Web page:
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In many Christian (and I'd expect other religions's) prayers, Earth is mentioned.

Excerpt from Our Father:

Thy will be done on Earth as it is in Heaven.

Currently that's all still very applicable but in a future world where a not insignificant number of humans are living on the moon and other planets, would it be more likely to substitute the "Earth" with some other word there? Substituting for a single other planetoid doesn't seem right to me because that ignores anyone on an interplanetary voyage. In which case what word would be used? Or would "Earth" be left in for historical sake?

The society in question I'm building is Catholic missions on the moon and the moons of Jupiter (if the specific religion in question helps with answers).

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    $\begingroup$ This question might need to be closed as opinion-based, as it's only speculation as to what any organization would do. I could easily imagine Catholicism leaving the Lord's Prayer as-is because putting words in the Lord's mouth is generally a no-no, I can also imagine it as "Earth" becoming a metaphorical reference to "all Thy kingdom everywhere." On the other hand, It's not implausible that the reference would be updated to something like "Thy will be done in Thy Creation as it is in Heaven." Who's to say how any single (much less all) organization would react? (*continued*) $\endgroup$
    – JBH
    Commented Dec 8, 2020 at 17:45
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    $\begingroup$ I am pretty sure that it is "on earth as it is in heaven", that is, lower case e, meaning "on the ground", "in this real world". No way the Greek original had a reference to the planet we name "Earth" in English; first of all, when the prayer was composed, Earth was not a planet... The original Greek is "γενηθήτω τὸ θέλημά σου ὡς ἐν οὐρανῷ καὶ ἐπὶ γῆς" (genēthētō to thelēma sou hōs en ouranō kai epi gēs) meaning literally "let your will be realised on the ground as in the sky". The ancient Latin translation preserves this meaning: fiat voluntas tua sicut in cælo et in terra. $\endgroup$
    – AlexP
    Commented Dec 8, 2020 at 17:45
  • $\begingroup$ ... This might be one of those unusual cases where you need to make a "logical" choice as a component of the plot of your book rather than seeking some kind of authoritative decision. $\endgroup$
    – JBH
    Commented Dec 8, 2020 at 17:46
  • $\begingroup$ I seriously doubt the concept or memory of 'earth' as a whole would ever be lost, barring some seriously crazy apocalypse that destroys all knowledge of it. $\endgroup$
    – Sync
    Commented Dec 8, 2020 at 17:47

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"Earth" in these texts essentially just means "not heaven". It wasn't meant to refer to a planet, but to the domain of human beings.

Today people talk about Martian geography even though "geo" comes from the same Greek root as the word that was translated as "Earth" in that prayer, and about Martian terrain even though that comes from the corresponding Latin root. Arguably those sorts of uses make more sense than the ones that restrict Earth/Terra/Ge to a single planet.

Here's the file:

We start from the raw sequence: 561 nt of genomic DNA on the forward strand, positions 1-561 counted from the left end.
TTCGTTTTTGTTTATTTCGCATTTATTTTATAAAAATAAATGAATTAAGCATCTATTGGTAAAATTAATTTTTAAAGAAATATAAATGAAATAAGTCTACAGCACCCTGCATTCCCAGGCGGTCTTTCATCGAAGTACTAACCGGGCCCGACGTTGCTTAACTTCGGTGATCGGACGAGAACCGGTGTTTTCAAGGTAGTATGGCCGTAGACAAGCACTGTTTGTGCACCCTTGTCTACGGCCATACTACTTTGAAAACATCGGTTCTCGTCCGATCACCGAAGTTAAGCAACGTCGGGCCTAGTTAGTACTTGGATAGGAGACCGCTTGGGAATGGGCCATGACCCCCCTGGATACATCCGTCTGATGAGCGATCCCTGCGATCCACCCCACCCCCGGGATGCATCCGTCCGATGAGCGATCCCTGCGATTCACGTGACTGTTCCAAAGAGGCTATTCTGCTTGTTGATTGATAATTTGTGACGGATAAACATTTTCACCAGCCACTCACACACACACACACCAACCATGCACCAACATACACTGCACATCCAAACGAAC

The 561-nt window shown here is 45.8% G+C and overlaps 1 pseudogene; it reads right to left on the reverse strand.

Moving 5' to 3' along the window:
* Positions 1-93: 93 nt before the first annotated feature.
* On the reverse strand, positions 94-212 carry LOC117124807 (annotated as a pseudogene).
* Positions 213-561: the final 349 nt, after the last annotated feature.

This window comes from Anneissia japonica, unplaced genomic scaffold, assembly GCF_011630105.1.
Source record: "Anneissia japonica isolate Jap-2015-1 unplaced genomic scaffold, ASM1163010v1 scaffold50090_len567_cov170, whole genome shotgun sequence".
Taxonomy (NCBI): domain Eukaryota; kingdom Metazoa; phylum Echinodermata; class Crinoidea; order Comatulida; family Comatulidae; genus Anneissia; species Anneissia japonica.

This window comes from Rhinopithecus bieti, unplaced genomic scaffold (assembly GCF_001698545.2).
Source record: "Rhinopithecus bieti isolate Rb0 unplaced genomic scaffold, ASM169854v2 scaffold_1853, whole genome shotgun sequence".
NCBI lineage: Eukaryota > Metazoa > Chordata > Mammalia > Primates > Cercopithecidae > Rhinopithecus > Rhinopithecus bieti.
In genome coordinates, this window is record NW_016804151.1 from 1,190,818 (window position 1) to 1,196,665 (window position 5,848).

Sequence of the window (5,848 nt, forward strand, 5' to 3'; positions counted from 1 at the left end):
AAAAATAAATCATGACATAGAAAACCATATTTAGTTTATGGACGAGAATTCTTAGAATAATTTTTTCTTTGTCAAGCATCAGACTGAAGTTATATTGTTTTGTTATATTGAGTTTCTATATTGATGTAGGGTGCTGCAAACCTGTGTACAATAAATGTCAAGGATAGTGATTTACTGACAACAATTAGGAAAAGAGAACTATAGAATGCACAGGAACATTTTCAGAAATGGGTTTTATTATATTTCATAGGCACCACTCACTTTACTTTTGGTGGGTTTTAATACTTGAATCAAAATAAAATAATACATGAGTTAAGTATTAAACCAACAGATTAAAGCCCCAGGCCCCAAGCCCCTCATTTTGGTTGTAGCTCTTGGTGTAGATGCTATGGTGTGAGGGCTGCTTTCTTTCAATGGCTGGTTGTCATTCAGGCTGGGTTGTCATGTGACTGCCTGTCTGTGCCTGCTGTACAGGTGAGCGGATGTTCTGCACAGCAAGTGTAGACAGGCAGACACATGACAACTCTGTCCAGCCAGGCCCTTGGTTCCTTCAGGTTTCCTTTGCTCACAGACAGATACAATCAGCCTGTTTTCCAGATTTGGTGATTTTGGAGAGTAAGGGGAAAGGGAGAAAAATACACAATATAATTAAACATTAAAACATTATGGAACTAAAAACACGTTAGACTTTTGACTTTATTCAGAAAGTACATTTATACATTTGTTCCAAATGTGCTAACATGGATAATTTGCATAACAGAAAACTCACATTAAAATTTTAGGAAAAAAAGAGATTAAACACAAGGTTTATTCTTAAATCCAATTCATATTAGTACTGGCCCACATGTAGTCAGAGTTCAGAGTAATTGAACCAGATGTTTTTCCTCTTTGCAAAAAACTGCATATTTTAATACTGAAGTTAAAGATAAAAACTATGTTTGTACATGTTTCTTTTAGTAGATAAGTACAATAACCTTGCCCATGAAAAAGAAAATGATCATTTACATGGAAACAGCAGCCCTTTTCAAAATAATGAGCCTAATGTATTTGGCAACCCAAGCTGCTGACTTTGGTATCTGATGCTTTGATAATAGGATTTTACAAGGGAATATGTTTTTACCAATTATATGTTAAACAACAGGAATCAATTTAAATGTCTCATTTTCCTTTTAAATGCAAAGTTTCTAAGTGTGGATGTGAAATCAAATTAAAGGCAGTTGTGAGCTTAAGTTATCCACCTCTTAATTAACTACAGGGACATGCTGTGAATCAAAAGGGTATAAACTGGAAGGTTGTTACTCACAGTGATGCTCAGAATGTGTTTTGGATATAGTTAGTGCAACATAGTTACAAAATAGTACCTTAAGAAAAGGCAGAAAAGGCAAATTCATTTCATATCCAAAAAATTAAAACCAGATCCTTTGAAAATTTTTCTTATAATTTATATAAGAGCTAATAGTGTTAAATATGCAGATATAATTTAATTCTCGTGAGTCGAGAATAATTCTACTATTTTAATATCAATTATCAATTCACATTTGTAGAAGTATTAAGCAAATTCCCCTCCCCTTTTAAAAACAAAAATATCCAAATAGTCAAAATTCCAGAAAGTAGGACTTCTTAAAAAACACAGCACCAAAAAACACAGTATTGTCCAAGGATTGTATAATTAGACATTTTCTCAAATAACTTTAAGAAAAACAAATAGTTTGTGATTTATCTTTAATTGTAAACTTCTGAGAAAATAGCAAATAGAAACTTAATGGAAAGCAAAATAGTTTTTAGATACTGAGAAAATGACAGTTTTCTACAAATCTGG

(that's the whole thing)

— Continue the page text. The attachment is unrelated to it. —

It seems realistic to me that your missionaries would say "Earth" in the prayer while understanding that it doesn't refer to the planet. Words can have more than one meaning, and many words derived from these roots already do.

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    $\begingroup$ This is a good answer with a great perspective. +1 But it's worth pointing out that since the spherical nature of the world hadn't been discovered when the texts were originally written, "not heaven" meant "down here where the dirt is." $\endgroup$
    – JBH
    Commented Dec 8, 2020 at 18:54
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In all translations of the Bible I have looked at the word 'earth' in the Lord's Prayer is not capitalised, suggesting it is not referring to this specific planet. My understanding is that it signifies the 'mortal realms' as in the physical world as compared to the spirtitual realms.

From a wikipedia article on Adamah, the word used for earth in the creation story in Genisis:

Adamah (Biblical Hebrew : אדמה) is a word, translatable as ground or earth, which occurs in the Biblical account of Creation of the Book of Genesis.[1] The etymological link between the word adamah and the word adam is used to reinforce the teleological link between humankind and the ground, emphasising both the way in which man was created to cultivate the world, and how he originated from the "dust of the ground".[1] Because man is both made from the adamah and inhabits it, his duty to realise his own potential is linked to a corresponding duty to the earth.

https://en.wikipedia.org/wiki/Adamah

I think thos reinforces the idea that in Christian thinking it is 'earth' and not 'Earth' and so can refer to all creation.

So to answer your question there arn't necessarily references to The Earth to be replacedin Chritian prayer. Maybe references to 'earth' might be kept, or replaced with something more generic like 'creation'.

I can't answer for other religions however, but hope this is helpful.

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Earth would very much be a part of religion, barring a apocalypse that erases all knowledge of human history-Earth, Gaia, Terra, would all be good terms for earth, but there may be new terms created to represent the cradle of humanity-the possibilities are literally endless.

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